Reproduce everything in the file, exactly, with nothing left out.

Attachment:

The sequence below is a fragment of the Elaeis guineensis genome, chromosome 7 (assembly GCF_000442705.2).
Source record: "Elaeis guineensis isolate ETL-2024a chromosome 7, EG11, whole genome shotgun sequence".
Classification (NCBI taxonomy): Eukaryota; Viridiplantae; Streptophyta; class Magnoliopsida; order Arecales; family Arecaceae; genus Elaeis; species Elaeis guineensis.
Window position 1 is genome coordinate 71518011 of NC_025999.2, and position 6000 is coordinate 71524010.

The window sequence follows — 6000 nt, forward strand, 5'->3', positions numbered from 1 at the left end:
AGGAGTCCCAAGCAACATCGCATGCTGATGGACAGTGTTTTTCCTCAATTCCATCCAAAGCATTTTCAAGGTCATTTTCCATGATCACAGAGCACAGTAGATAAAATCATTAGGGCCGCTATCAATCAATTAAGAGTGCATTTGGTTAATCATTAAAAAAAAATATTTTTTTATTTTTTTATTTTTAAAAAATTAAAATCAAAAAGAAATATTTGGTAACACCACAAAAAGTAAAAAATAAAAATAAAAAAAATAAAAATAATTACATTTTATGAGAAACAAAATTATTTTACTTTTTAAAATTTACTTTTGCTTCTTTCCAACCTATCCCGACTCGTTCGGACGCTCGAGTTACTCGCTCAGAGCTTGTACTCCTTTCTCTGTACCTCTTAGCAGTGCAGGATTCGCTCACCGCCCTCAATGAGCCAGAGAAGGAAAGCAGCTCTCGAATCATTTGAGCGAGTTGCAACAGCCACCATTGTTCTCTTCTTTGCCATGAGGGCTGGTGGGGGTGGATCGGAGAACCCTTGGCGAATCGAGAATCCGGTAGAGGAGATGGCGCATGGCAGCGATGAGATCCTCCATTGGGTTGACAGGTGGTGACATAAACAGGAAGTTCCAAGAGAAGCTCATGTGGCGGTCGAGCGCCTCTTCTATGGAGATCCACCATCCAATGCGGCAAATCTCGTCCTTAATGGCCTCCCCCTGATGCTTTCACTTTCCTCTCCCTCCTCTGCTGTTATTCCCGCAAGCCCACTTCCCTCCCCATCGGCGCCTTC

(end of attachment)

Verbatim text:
The sequence below is a fragment of the Elaeis guineensis genome, chromosome 7 (assembly GCF_000442705.2).
Source record: "Elaeis guineensis isolate ETL-2024a chromosome 7, EG11, whole genome shotgun sequence".
Classification (NCBI taxonomy): Eukaryota; Viridiplantae; Streptophyta; class Magnoliopsida; order Arecales; family Arecaceae; genus Elaeis; species Elaeis guineensis.
Window position 1 is genome coordinate 71518011 of NC_025999.2, and position 6000 is coordinate 71524010.

The window sequence follows — 6000 nt, forward strand, 5'->3', positions numbered from 1 at the left end:
AGGAGTCCCAAGCAACATCGCATGCTGATGGACAGTGTTTTTCCTCAATTCCATCCAAAGCATTTTCAAGGTCATTTTCCATGATCACAGAGCACAGTAGATAAAATCATTAGGGCCGCTATCAATCAATTAAGAGTGCATTTGGTTAATCATTAAAAAAAAATATTTTTTTATTTTTTTATTTTTAAAAAATTAAAATCAAAAAGAAATATTTGGTAACACCACAAAAAGTAAAAAATAAAAATAAAAAAAATAAAAATAATTACATTTTATGAGAAACAAAATTATTTTACTTTTTAAAATTTACTTTTGCTTCTTTCCAACCTATCCCGACTCGTTCGGACGCTCGAGTTACTCGCTCAGAGCTTGTACTCCTTTCTCTGTACCTCTTAGCAGTGCAGGATTCGCTCACCGCCCTCAATGAGCCAGAGAAGGAAAGCAGCTCTCGAATCATTTGAGCGAGTTGCAACAGCCACCATTGTTCTCTTCTTTGCCATGAGGGCTGGTGGGGGTGGATCGGAGAACCCTTGGCGAATCGAGAATCCGGTAGAGGAGATGGCGCATGGCAGCGATGAGATCCTCCATTGGGTTGACAGGTGGTGACATAAACAGGAAGTTCCAAGAGAAGCTCATGTGGCGGTCGAGCGCCTCTTCTATGGAGATCCACCATCCAATGCGGCAAATCTCGTCCTTAATGGCCTCCCCCTGATGCTTTCACTTTCCTCTCCCTCCTCTGCTGTTATTCCCGCAAGCCCACTTCCCTCCCCATCGGCGCCTTC